Tag Archives: Wind


I wish in sounds that the wind makes
when rustling the leaves in rain, and
shakes, scattered and thrushed.

In a way, it is like breathing –
in another, waved and brushed.

I brace my frame against the chill
that stuns and stings,
and howls the shrill coil.
The fear that it brings,

headlong and brittle
into the wind.

I lose myself in those rushing moments
of burst and calm, the fate of limb
with a wandering unction.

Casting aside the lithe, cold grim
then writing in new script, a whim.


Acappella Friday: Winding up Winter

A cappella music (without instrumental accompaniment) is particularly enjoyable for me to listen to. As a poet (and an avocational musician), I am drawn to the similarities that poems and a cappella music have. Lyrical phrasing, meter, rhyming, and onomatopoeia mean so much to a cappella music, because it relies so heavily on the human vocal element.


So…winter is in full force, all wound up, blustery, snowy, icy, and *cold*.

A blogging friend posted Shakespeare’s “Blow, Blow, Thou Winter Wind” in her regular Wednesday poetry feature and it jogged a memory. A memory of a song that I couldn’t get out of my head once I read the poem.

Blow, Blow, Thou Winter Wind
(William Shakespeare)

Blow, blow, thou winter wind,
Thou art not so unkind
As man’s ingratitude;
Thy tooth is not so keen,
Because thou art not seen,
Although thy breath be rude.
Heigh-ho! sing, heigh-ho! unto the green holly:
Most friendship is feigning, most loving mere folly:
Then, heigh-ho, the holly!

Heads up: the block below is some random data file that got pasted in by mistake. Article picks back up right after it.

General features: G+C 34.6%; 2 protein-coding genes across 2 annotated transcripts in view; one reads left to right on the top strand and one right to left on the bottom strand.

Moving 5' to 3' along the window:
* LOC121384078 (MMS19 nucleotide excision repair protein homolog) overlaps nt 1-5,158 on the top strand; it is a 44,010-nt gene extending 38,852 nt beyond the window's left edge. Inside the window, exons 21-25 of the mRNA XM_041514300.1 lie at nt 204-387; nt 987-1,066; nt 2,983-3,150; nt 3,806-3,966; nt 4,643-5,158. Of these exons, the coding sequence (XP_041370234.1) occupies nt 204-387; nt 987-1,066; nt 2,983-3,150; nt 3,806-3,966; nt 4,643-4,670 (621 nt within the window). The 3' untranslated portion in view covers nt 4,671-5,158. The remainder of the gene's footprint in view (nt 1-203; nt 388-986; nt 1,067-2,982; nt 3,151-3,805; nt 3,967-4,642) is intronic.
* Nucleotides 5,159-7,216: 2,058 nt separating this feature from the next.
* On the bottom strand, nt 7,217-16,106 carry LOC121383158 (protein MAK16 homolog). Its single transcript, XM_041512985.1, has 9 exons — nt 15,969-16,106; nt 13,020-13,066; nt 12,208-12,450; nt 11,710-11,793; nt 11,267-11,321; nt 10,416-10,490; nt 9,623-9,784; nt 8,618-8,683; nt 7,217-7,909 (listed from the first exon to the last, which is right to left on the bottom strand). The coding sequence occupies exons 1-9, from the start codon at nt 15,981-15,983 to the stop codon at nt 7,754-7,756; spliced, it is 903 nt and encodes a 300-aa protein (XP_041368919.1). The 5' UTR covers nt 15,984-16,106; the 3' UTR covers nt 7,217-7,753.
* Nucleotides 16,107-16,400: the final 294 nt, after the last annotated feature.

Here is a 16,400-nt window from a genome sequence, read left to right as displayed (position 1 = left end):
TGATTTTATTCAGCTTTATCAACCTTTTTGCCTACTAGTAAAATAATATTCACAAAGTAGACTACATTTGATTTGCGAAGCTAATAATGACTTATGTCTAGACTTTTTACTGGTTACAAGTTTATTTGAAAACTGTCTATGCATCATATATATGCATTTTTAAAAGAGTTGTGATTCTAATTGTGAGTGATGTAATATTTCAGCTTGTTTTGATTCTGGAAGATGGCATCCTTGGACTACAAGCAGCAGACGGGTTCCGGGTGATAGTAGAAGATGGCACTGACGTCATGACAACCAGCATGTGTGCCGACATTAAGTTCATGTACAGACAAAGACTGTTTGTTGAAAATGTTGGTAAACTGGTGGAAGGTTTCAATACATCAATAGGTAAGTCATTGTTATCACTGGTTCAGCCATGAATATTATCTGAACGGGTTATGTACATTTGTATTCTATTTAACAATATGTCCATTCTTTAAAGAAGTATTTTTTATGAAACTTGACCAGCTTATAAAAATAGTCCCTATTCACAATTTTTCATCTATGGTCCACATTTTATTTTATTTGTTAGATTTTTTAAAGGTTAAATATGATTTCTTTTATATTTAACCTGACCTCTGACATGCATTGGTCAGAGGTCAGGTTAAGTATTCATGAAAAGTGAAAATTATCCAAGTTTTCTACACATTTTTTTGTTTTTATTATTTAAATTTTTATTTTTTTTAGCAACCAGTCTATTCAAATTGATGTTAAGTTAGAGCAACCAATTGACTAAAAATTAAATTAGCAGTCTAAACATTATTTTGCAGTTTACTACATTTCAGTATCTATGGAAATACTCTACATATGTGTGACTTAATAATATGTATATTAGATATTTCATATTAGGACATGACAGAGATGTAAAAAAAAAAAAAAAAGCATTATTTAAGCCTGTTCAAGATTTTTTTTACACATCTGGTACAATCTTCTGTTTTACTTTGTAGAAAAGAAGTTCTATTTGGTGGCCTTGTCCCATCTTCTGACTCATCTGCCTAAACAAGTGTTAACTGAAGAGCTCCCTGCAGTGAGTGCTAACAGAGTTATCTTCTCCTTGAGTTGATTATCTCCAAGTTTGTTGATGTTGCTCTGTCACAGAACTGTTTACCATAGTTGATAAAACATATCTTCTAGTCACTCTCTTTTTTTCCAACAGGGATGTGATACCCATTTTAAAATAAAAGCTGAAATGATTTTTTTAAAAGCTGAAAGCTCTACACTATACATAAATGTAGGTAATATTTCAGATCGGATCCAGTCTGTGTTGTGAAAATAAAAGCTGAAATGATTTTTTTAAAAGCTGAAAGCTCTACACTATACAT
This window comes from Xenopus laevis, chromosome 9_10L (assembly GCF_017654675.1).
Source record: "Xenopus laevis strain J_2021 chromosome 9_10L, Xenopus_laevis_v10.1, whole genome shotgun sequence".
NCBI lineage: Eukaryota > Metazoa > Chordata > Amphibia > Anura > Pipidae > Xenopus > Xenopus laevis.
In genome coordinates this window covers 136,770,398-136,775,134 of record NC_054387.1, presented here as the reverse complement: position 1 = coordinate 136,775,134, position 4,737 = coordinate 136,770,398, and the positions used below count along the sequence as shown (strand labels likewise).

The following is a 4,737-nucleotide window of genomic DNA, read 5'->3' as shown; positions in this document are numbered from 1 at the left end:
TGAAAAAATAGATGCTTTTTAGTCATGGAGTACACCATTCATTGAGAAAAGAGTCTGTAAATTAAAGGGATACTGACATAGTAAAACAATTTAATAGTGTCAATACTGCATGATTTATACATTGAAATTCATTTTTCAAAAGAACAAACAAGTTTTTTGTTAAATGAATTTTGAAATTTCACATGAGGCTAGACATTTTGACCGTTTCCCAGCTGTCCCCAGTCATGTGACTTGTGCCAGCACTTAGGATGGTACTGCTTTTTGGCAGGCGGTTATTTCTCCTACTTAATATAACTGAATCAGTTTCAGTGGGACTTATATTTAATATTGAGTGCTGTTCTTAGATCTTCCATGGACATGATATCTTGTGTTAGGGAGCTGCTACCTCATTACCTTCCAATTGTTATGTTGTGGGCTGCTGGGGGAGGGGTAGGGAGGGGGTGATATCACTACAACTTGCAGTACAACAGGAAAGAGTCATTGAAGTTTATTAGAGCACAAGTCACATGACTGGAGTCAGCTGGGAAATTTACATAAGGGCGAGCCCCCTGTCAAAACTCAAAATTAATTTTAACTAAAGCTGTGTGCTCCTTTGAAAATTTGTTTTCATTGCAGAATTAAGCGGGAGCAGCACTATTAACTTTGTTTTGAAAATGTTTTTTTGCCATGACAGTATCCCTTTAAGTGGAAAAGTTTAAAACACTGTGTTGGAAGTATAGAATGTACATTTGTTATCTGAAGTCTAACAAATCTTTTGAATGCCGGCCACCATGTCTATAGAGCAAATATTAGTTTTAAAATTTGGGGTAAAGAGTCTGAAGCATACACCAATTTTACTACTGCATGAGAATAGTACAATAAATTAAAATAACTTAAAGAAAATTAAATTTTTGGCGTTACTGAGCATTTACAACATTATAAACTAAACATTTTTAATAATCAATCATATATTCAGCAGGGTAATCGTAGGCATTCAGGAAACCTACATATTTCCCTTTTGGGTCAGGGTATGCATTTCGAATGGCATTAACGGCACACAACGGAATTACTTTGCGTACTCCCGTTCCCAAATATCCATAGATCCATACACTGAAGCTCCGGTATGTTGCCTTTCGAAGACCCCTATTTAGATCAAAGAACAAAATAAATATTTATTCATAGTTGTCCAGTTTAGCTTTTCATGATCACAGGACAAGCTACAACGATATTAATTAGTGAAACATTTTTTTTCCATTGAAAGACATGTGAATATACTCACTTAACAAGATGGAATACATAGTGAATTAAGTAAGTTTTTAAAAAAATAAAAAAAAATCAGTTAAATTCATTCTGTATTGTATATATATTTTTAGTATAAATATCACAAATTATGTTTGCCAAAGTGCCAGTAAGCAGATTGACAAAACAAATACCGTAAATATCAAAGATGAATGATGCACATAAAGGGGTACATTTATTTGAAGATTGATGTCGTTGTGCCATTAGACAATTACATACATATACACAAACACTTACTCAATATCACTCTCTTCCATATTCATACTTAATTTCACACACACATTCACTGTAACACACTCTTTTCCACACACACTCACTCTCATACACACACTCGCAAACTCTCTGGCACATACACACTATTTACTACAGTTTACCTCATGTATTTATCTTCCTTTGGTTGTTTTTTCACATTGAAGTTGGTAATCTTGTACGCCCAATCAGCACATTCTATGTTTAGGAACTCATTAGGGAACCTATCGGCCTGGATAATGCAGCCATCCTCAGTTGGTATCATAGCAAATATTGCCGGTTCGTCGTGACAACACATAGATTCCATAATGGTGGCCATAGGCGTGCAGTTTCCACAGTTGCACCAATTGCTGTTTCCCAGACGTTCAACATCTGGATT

This life is most jolly.

Freeze, freeze, thou bitter sky,
That dost not bite so nigh
As benefits forgot:
Though thou the waters warp,
Thy sting is not so sharp
As friend remembered not.
Heigh-ho! sing, heigh-ho! unto the green holly:
Most friendship is feigning, most loving mere folly:
Then, heigh-ho, the holly!
This life is most jolly.

I’ve always interpreted this as Shakespeare writing about the nasty part of human relationships being worse than the bitterness of winter. Juxtaposed bleakness with heigh-ho and the holly seems a little tongue in cheek, or is it just him saying “I get it, I can’t depend on most people, but I’ll be jolly anyway.”

Anyway, the song…Again, this is not acapella, and I may have to rename this feature…but the inspiration of poetry to write music is undeniable.

John Quilter (1877-1953) was a composer of songs and light orchestral music in England. One of his songs was a setting of Blow, Blow, Thou Winter Wind, as part of his Three Shakespeare Songs, Op.6. I recall this song from my college days, either during my short experience in voice lessons or perhaps one of my voice major friends doing this on a recital. But the melody immediately came to mind when I read the poem.

Being in a minor key, the inital verse is conveyed brilliantly by the swirling phrasing, and the heigh-ho section is very different…much more hey nonny nonny no (like a madrigal).

The recording I found was of famed English tenor Gervase Elwes (who incidentally, was actor Cary Elwes great-grandfather) performing the song in 1916. Quilter and Elwes collaborated on a number of songs prior to Elwes tragic death in 1921. This is a great performance. And I love the olde English pronunciation of “wind” – Wynd.

I discovered a second setting of this poem, a choral version written by John Rutter. The choral composition is much more haunting and consistent than the art song version. There are no sudden shifts in style (as with the Quilter version), and the accompaniment adds to the bleak winter ambience. It is very beautiful, mysterious and very Rutteresque, if you are familiar with his choral pieces, I think you’ll understand.

I think perhaps the poem may lose some of its intention in this composition by not contrasting more between the heigh-ho/holly and the winter wind, but it is beautifully written.


With an undulation,
waving her hand on the wind
rushing past,

it is an enchantment.

Her fingers implore the unveiling world
in a rush of
trees and rocks and hills
and acres and acres of wheat,
traveling through time.

And in her mirror,
the horizon slips back
into a crouching
a dutiful servant
after submitting to her charms.